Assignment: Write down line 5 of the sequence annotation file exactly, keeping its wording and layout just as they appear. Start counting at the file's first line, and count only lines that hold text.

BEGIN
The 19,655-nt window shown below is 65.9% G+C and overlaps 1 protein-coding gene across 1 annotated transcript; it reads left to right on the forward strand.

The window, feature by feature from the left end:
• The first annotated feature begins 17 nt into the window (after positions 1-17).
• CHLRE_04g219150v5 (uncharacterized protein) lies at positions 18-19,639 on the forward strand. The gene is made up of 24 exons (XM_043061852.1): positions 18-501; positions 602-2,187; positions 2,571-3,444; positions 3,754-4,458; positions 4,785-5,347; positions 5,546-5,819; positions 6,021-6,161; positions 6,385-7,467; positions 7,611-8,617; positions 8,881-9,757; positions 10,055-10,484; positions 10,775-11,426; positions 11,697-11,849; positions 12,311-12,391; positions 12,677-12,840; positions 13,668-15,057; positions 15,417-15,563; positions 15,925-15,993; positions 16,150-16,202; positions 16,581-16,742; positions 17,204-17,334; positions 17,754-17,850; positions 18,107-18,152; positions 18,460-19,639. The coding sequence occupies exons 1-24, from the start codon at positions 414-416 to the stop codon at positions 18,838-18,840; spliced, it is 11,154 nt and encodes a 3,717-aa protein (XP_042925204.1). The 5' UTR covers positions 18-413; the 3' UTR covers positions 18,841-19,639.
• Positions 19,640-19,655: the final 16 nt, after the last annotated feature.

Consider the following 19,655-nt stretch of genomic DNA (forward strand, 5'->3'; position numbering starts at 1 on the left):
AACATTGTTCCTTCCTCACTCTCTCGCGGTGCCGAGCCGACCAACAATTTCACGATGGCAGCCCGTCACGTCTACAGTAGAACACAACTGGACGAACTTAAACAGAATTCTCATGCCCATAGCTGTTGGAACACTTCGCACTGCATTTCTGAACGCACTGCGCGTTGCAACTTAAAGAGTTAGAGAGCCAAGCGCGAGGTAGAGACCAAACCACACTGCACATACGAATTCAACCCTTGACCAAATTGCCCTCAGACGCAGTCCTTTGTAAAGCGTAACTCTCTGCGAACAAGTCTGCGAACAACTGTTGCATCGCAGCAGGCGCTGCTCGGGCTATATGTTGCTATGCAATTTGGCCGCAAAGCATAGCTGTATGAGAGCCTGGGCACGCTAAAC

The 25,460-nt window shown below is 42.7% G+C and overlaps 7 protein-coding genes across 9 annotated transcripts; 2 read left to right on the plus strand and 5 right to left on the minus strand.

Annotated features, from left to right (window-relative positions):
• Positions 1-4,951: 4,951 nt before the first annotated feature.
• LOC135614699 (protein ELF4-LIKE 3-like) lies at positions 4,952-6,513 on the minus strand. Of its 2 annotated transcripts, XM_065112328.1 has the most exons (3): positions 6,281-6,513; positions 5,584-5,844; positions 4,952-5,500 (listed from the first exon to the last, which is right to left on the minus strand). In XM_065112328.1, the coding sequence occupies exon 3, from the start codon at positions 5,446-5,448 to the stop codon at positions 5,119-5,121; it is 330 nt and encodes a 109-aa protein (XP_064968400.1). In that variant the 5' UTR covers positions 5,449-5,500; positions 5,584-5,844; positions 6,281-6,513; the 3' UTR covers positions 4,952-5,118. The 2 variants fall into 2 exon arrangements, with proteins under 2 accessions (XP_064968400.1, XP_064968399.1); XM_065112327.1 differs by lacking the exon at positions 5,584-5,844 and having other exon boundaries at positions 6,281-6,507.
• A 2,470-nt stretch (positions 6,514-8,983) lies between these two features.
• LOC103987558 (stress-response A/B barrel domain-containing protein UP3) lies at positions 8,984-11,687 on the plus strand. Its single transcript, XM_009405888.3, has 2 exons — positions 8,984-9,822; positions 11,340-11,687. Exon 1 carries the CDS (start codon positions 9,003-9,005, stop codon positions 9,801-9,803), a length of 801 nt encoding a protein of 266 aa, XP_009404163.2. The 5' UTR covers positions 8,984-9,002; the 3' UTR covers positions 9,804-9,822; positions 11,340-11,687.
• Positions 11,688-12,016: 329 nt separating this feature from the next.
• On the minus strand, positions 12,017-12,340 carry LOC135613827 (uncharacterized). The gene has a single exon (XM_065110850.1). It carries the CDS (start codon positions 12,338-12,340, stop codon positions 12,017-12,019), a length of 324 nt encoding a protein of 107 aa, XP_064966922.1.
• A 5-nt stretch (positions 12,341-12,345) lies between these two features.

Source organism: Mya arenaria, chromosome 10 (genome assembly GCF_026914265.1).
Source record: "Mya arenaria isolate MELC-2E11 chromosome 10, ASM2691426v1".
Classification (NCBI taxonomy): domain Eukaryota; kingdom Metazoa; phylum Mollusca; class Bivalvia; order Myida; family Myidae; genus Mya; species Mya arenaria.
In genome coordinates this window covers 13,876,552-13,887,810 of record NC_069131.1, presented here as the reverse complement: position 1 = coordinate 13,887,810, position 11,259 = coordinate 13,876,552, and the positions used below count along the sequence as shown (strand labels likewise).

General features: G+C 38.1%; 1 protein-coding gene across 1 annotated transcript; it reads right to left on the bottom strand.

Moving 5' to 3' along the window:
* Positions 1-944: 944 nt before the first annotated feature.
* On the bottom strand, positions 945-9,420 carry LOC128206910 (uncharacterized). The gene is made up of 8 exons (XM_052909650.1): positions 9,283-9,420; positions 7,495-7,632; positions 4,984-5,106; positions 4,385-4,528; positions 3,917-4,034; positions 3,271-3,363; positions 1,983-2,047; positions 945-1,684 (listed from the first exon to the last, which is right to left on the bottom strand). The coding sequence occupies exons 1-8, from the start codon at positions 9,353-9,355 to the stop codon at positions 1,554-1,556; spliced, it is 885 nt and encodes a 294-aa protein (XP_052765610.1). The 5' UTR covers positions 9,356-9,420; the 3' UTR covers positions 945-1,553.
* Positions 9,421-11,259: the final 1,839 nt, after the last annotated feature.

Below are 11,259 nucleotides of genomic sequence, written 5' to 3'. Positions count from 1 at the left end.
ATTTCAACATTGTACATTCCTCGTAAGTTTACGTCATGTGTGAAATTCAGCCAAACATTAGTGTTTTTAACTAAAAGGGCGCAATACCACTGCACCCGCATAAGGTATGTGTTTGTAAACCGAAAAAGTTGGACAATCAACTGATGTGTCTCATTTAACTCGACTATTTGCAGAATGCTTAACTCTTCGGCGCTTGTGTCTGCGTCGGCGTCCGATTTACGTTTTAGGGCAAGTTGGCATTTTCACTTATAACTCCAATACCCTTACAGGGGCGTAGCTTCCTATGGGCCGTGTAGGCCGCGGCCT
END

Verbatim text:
• Positions 19,640-19,655: the final 16 nt, after the last annotated feature.